Speakers are about compromises and personal priorities and while there are good and bad ways to tackle problems, and good and bad designs as a results, there is no one perfect design.

I think I have posted that a couple of times, Very well said!!
post #81 of 197
Ds,

If one wants to address horizontal power response, then there are several broad categories to be explored. Horns or wg, dipoles, omnipoles. Most are variations on one of these. And if you approach the room/speaker as a system and have complete control over the design of both, you can absorb all or part of the backwave of many different designs and further open up your options.

Your insistence that horns are technically superior in all ways serves no one. I don't think you really believe they are. If I am mistaken, a more detailed post can follow.
post #82 of 197
Quote:
Originally Posted by yelnatsch517 View Post

How much of a difference is there with the crossovers? Do you have a link for more info? I'm fairly intrigued.

Was your first pair the full sized statements?

yes the first pair was the full sized statements hopefully i get the money together soon once i get started ill make sure to directly give you the link to my build thread
post #83 of 197
Quote:
Originally Posted by Bigus View Post

Ds,

If one wants to address horizontal power response, then there are several broad categories to be explored. Horns or wg, dipoles, omnipoles. Most are variations on one of these. And if you approach the room/speaker as a system and have complete control over the design of both, you can absorb all or part of the backwave ofany different designs and further open up your options.

Your insistance that horns are technically superior in all ways serves no one. I don't think you really believe they are. If I am mistaken, a more detailed post can follow.

ds-21 i have a pair i am listening to as i write this if your concerns are off axis which one? in the vertical there's a perfect smallish sweet spot but the sound is still mesmerizing i lay on the floor while listening and they are very enjoyable and its a cool feeling having the instruments and singers linger above you horizontally the sweet spot is small once you get out about 5 feet horizontally then you can just hear the channel your closest to but the sound man is it special some vocal passages give me goosebumps literally no joke thats why i plan on speding alot for duelund

and horns have their share of problems ,

BTW sound treatment would be a great help to ''grow '' the sweet spot and overall make the system sound its best also my listening room sucks the right channel is 3 feet from the side wall while the left is 10feet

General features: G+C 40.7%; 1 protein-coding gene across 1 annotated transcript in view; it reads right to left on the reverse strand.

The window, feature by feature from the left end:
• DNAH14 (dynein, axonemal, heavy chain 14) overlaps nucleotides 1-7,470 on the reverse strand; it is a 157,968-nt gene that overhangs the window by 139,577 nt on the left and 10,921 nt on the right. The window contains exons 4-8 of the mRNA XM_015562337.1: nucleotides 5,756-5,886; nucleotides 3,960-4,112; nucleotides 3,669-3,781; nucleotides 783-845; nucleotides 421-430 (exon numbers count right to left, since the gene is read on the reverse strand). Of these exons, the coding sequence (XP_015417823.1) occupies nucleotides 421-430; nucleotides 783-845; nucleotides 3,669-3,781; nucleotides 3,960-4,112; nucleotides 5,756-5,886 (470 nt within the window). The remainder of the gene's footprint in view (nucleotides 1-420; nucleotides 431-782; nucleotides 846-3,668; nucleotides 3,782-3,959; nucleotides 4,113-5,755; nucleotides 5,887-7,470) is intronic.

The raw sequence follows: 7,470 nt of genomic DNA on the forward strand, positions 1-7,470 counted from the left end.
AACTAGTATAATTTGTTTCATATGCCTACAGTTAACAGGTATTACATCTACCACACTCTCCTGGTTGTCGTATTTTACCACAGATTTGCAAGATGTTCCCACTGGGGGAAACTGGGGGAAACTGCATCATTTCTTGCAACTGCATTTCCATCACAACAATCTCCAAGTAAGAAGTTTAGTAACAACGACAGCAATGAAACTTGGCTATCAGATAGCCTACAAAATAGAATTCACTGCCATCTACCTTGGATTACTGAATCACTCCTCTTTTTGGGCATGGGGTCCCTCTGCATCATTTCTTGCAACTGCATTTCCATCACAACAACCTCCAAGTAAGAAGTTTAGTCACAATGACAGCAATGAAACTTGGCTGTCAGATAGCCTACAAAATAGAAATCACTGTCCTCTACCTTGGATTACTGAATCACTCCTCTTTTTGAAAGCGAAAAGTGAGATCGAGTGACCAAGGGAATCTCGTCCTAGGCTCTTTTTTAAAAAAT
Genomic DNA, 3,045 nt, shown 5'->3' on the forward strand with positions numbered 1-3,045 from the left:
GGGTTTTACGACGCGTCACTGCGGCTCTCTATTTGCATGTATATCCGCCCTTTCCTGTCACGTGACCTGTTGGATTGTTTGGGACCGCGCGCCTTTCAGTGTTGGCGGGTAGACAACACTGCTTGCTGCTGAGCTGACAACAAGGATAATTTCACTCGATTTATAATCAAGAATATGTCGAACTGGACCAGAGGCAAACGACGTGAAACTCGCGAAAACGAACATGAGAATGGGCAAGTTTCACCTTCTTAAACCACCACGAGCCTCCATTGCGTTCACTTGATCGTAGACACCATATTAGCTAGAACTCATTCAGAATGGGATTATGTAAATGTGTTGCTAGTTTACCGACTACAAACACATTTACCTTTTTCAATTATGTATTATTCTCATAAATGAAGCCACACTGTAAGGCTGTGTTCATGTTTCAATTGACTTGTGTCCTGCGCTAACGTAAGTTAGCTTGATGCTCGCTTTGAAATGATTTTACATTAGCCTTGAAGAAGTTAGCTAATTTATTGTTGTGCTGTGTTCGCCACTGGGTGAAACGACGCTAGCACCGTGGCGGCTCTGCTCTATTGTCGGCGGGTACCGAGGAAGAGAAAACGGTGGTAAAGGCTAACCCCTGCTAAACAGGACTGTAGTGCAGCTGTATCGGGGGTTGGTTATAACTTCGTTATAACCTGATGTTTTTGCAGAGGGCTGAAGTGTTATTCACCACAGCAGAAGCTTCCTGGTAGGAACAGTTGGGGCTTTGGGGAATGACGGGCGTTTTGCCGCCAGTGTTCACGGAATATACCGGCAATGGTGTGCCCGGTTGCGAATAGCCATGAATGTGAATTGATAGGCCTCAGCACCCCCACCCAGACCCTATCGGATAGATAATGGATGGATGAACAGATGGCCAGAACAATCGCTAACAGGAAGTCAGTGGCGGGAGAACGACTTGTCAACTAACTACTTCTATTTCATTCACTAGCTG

post #84 of 197
Quote:


Why wouldn't you "value power response over everything else."

Because 90% of people are not as sensitive to shifts in response and timbre that "audiophiles" claiim are. I know plenty of people that can't hear these things. What most people are sensitive to are things like low distortion, stored energy, SPL, speech intelligibility and subjective bass slam. In fact most people couldn't give a crap about things like imaging, timbre, consistent coverage, etc. Whether that's relevant to designing the ideal speaker or not, it reflects what people care about.

When it comes to polars, nothing has better polars to our ears than a cheap pair of headphones. Yet why is it that we wish to listen to speakers with disasterous measurements? Because other things do invariably "matter".

Quote:


A polar graph from 1-8kHz (3 octaves) will really show the issue. It will appear as a narrowing of energy up to the crossover region, followed by a wide burst.

There's no rule saying that regular tweeters must be crossed where they are omni sources and the woofer is beaming. It's entirely possible to have a multi way speaker with smooth polar response without using a large horn.


Quote:
Originally Posted by phenosity View Post

ds-21 i have a pair i am listening to as i write this if your concerns are off axis which one? in the vertical there's a perfect smallish sweet spot but the sound is still mesmerizing i lay on the floor while listening and they are very enjoyable and its a cool feeling having the instruments and singers linger above you horizontally the sweet spot is small once you get out about 5 feet horizontally then you can just hear the channel your closest to but the sound man is it special vocal passages give me goosebumps literally no joke thats why i plan on speding alot for duelund

...wh..at?

Sorry that read like a 6moons review.

Quote:


and horns have their share of problems , one being that its a love or hate thing

Not if it's done right.

Quote:


BTW sound treatment would be a great help to ''grow '' the sweet spot and overall make the system sound its best also my listening room sucks the right channel is 3 feet from the side wall while the left is 10feet

With properly controlled directivity, sound treatment is unnessary. Undesirable side reflections are removed, while desirable reflections add scope to the imaginary environment we are listening into.